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Envy and Compassion in Tournaments

  • Grund, Christian

    ()

    (RWTH Aachen University)

  • Sliwka, Dirk

    ()

    (University of Cologne)

Many experiments indicate that most individuals are not purely motivated by material self interest, but also care about the well being of others. In this paper we examine tournaments among inequity averse agents, who dislike disadvantageous inequity (envy) and advantageous inequity (compassion). It turns out that inequity averse agents exert higher effort levels than purely self-interested agents for a given prize structure. Contrary to standard tournament theory first-best efforts can not be implemented when prizes are endogenous. Several extensions are studied like the case of spiteful agents, sabotage, asymmetric agents and an application on the choice between vertical and lateral promotions within firms.

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Paper provided by Institute for the Study of Labor (IZA) in its series IZA Discussion Papers with number 647.

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Length: 28 pages
Date of creation: Nov 2002
Date of revision:
Handle: RePEc:iza:izadps:dp647
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  1. Mui, V.L., 1992. "The Economics of Envy," Papers 9306, Southern California - Department of Economics.
  2. Ernst Fehr & Klaus M. Schmidt, 1999. "A Theory Of Fairness, Competition, And Cooperation," The Quarterly Journal of Economics, MIT Press, vol. 114(3), pages 817-868, August.
  3. Lazear, Edward P, 1989. "Pay Equality and Industrial Politics," Journal of Political Economy, University of Chicago Press, vol. 97(3), pages 561-80, June.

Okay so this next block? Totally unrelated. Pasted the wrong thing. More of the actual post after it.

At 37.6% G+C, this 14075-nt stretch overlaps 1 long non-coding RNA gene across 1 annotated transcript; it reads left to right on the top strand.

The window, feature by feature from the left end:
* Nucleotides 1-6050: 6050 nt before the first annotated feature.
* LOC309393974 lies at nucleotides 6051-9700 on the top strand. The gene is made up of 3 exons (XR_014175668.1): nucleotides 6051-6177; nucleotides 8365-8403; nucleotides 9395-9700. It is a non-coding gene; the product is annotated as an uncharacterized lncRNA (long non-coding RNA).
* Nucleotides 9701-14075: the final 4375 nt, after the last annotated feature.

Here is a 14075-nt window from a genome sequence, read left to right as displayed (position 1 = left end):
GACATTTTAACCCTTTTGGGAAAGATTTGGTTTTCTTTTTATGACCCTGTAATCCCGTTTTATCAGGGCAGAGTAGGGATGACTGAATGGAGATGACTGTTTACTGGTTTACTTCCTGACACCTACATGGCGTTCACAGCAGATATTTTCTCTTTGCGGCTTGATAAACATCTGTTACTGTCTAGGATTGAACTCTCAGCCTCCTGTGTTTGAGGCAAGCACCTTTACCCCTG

4. Prendergast, Canice & Topel, Robert, 1993. "Discretion and bias in performance evaluation," European Economic Review, Elsevier, vol. 37(2-3), pages 355-365, April.
  5. Bhattacharya, Sudipto & Guasch, J Luis, 1988. "Heterogeneity, Tournaments, and Hierarchies," Journal of Political Economy, University of Chicago Press, vol. 96(4), pages 867-81, August.
  6. Charness, Gary & Rabin, Matthew, 2002. "Understanding Social Preferences with Simple Tests," Department of Economics, Working Paper Series qt3d04q5sm, Department of Economics, Institute for Business and Economic Research, UC Berkeley.
  7. Lazear, Edward P & Rosen, Sherwin, 1981. "Rank-Order Tournaments as Optimum Labor Contracts," Journal of Political Economy, University of Chicago Press, vol. 89(5), pages 841-64, October.
  8. Fehr, Ernst & Schmidt, Klaus M., 2001. "Theories of Fairness and Reciprocity," Discussion Papers in Economics 14, University of Munich, Department of Economics.
  9. Axel Ockenfels & Gary E. Bolton, 2000. "ERC: A Theory of Equity, Reciprocity, and Competition," American Economic Review, American Economic Association, vol. 90(1), pages 166-193, March.
  10. Florian Englmaier & Achim Wambach, 2002. "Contracts and Inequity Aversion," CESifo Working Paper Series 809, CESifo Group Munich.
  11. Chan, William, 1996. "External Recruitment versus Internal Promotion," Journal of Labor Economics, University of Chicago Press, vol. 14(4), pages 555-70, October.
  12. O'Keeffe, Mary & Viscusi, W Kip & Zeckhauser, Richard J, 1984. "Economic Contests: Comparative Reward Schemes," Journal of Labor Economics, University of Chicago Press, vol. 2(1), pages 27-56, January.
  13. Stark, Oded, 1990. "A Relative Deprivation Approach to Performance Incentives in Career Games and Other Contests," Kyklos, Wiley Blackwell, vol. 43(2), pages 211-27.
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